Member Since: 24th Feb 2011
15th Dec 2017
Correct meant 31 January 2019 - corrected my original post.
Why one shouldn't write these things late at night! :-)
7th Sep 2017
Many thanks for the response.
Say Company B is an agency driver company.
Company A hired an agency driver from company B to drive one of its own vehicles for a delivery.
The agency driver completed the job as agreed however accidently damaged the vehicle.
Company A completed the repair and recharged company B at cost (no margin or admin fee).
So Company B supplied services to Company A in the form of an agency driver.
Company A used these services for its own supply of services to its own customer.
I would argue that the accident repair recharge has no trade of goods or services thus can be kept to the balance sheet?
20th Mar 2017
Was wondering how reasonable HMRC might be but I assume that accurate records would be required with fuel receipts as evidence.
Where do you stand on the business mileage classification if I may?
20th Mar 2017
Lol I am one!
Just uncertain in this in the two areas of:
1) Whether it is business mileage and;
2) Best approach with HMRC for backdated claims via an estimate.
If you've got any thoughts greatly appreciated!
26th Jun 2015
Sorry for the late reply been very hectic!
So we are saying there are multiple supplies of goods or services?
The main supply to the customer is use of warehouse however it is customer managed - as such any costs were incur are recharged to the customer.
So the question is should (1) should VAT be included on the recharges to the customer and (2) should VAT be charges at the prevailing rate in which it was incurred by our company (e.g. standard rate, reduced rate, zero rated, exempt).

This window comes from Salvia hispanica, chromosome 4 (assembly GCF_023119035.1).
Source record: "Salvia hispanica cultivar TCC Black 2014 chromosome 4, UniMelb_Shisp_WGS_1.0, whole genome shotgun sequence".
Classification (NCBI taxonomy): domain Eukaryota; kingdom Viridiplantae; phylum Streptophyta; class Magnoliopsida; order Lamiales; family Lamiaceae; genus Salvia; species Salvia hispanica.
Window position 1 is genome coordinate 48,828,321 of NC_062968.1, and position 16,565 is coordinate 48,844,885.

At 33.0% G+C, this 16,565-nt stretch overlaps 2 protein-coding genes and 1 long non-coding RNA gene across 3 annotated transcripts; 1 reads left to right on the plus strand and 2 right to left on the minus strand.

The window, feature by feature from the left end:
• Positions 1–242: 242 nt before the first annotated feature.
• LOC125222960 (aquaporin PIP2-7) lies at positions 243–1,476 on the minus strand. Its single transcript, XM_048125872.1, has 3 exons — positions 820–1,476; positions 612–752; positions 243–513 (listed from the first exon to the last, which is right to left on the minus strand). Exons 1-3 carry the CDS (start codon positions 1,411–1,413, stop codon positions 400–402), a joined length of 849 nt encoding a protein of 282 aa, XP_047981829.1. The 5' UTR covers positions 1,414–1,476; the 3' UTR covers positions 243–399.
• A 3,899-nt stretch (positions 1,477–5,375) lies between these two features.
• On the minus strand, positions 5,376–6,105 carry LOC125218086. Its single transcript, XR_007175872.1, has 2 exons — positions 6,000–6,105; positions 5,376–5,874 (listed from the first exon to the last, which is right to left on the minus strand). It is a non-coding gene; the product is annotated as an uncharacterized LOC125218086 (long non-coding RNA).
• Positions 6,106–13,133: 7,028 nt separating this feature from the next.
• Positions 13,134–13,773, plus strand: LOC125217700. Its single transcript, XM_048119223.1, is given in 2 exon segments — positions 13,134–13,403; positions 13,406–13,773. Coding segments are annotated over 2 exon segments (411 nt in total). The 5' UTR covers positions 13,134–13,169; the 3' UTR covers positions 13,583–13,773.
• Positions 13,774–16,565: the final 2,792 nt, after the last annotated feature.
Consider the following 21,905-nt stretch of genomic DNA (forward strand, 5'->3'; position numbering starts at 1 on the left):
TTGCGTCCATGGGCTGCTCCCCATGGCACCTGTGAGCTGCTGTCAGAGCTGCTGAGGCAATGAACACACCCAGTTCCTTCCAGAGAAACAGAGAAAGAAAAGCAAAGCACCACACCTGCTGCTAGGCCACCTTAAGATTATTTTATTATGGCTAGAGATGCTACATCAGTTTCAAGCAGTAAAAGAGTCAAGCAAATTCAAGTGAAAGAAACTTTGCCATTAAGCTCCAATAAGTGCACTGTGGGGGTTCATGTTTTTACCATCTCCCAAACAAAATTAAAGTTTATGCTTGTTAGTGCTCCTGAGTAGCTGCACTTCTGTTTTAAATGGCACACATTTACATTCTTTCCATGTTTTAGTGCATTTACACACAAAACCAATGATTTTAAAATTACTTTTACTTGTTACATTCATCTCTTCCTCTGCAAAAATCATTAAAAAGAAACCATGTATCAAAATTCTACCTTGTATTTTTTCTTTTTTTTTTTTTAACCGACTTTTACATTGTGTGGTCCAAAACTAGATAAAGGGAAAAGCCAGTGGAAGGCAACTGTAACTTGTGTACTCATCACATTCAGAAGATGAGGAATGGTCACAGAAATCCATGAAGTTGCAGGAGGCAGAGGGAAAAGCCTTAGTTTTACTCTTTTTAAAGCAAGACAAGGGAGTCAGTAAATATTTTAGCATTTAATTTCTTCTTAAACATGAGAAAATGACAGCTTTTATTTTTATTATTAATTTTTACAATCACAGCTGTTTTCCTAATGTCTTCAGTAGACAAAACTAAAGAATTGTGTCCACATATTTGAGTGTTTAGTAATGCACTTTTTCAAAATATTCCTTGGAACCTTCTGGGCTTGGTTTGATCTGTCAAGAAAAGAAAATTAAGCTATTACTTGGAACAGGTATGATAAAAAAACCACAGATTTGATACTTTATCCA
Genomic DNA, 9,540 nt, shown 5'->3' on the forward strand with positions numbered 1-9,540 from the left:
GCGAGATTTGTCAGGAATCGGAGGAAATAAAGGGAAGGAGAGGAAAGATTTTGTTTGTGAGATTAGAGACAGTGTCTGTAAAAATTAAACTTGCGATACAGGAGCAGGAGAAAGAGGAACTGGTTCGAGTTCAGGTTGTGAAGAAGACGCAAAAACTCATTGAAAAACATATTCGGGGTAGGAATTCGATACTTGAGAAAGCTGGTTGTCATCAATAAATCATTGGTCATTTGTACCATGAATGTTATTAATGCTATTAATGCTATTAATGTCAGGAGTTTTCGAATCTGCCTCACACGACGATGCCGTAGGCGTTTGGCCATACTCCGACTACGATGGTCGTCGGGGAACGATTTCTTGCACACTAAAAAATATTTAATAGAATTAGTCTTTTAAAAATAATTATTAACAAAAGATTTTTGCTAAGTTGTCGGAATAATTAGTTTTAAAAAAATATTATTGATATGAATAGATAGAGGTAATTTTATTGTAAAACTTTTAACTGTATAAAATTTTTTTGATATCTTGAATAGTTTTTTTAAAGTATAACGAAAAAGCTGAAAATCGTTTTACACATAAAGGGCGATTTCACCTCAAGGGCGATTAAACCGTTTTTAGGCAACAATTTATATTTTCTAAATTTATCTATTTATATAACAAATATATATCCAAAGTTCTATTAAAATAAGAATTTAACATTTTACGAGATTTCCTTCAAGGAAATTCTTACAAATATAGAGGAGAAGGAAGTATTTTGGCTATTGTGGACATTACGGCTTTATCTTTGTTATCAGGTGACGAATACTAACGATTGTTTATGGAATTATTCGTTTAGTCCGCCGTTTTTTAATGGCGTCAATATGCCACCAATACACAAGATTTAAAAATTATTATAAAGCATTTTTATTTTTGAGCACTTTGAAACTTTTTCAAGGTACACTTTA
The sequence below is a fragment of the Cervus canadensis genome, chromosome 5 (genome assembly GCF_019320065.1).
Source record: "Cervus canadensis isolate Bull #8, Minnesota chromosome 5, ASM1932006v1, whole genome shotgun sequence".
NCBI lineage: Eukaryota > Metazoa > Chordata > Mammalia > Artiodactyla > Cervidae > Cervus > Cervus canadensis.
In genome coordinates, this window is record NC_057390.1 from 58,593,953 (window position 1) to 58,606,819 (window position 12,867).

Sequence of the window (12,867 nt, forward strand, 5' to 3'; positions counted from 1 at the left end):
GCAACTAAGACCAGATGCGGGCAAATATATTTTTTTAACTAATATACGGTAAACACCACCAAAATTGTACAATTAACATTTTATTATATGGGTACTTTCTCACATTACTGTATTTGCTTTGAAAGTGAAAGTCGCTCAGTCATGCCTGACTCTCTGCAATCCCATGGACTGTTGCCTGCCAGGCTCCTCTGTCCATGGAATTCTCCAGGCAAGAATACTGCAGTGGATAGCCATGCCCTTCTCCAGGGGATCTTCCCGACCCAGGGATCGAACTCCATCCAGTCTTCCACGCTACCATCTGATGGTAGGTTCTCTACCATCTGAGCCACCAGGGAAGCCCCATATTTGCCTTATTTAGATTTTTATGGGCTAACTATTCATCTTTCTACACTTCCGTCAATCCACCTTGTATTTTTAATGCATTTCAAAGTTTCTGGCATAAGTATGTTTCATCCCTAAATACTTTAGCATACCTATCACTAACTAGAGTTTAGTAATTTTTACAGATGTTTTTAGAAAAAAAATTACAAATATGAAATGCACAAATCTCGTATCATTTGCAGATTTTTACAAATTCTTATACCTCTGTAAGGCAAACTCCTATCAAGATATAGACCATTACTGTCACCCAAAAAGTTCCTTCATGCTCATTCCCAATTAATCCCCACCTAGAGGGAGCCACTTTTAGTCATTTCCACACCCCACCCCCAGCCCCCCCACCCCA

Thanks any and all for your help!
21st May 2015
Though we are VAT registered it is not a trade of our business.
We are not a supplier per say there has been no trade of goods or services, merely a damage recharge.
Do you have any HMRC links please to evidence please?
24th Apr 2014
It's mainly just friends asking for advice regarding general issues: mortgages, setting up companies, becoming shareholders.
Naturally I am quite hesitant and have in the past suggested seeking advice from a previous practice employer.
No payments to be received.
Just if any of the above goes south sometimes people can look for others to blame....
Many thanks for the replies keep them coming!
31st Mar 2012
Hi Time for change!
Thanks I called this morning got straight through no problems.
This is my first year of membership so no back dating for me!
My PAYE code has been extended no problems simple as. Very pleased!
26th Feb 2012
This is an acquisition of goods from an EU member VAT registered business by a UK VAT registered business.
The supplier in Belgium should be zero-rating the supply to the UK. No VAT should be suffered by your client.
Your client must treat this acquisition as a 'self supply' thus charge himself (box 2) and reclaim (box 4) the VAT on purchase at the equivalent UK rate of 20.0%.
The reverse charge mechanism applies to certain specific goods (microchips etc.) and services from outside the UK.
25th Jan 2012
I have copied two links at the bottom of the page relevant to your question to print and review for your records and understanding. The first link is an overview of the topic in hand and the second link is a flow chart you may find useful for supplies of electronic services to the EU.
The accounting for the VAT on sales to the EU depends on whether the EU supply of the electronic service (of which software is classified) is: (i) B2B (business to business) or (ii) B2C (business to consumer).
With BRB sales the 'place of supply' (the key element in these desicisions) is where the customer belongs (the EU country you are supplying to). In this situation the supply of the service is outside the scope of UK VAT however is still reported in box 6 of the VAT return. The EU business customer should account for the purchase under the reverse charge rules.
With B2C sales the 'place of supply' is where the supplier belongs (your business in the UK). In this situation the sale is within the scope of UK VAT and thus reported in boxes 1 and 6 of the VAT return.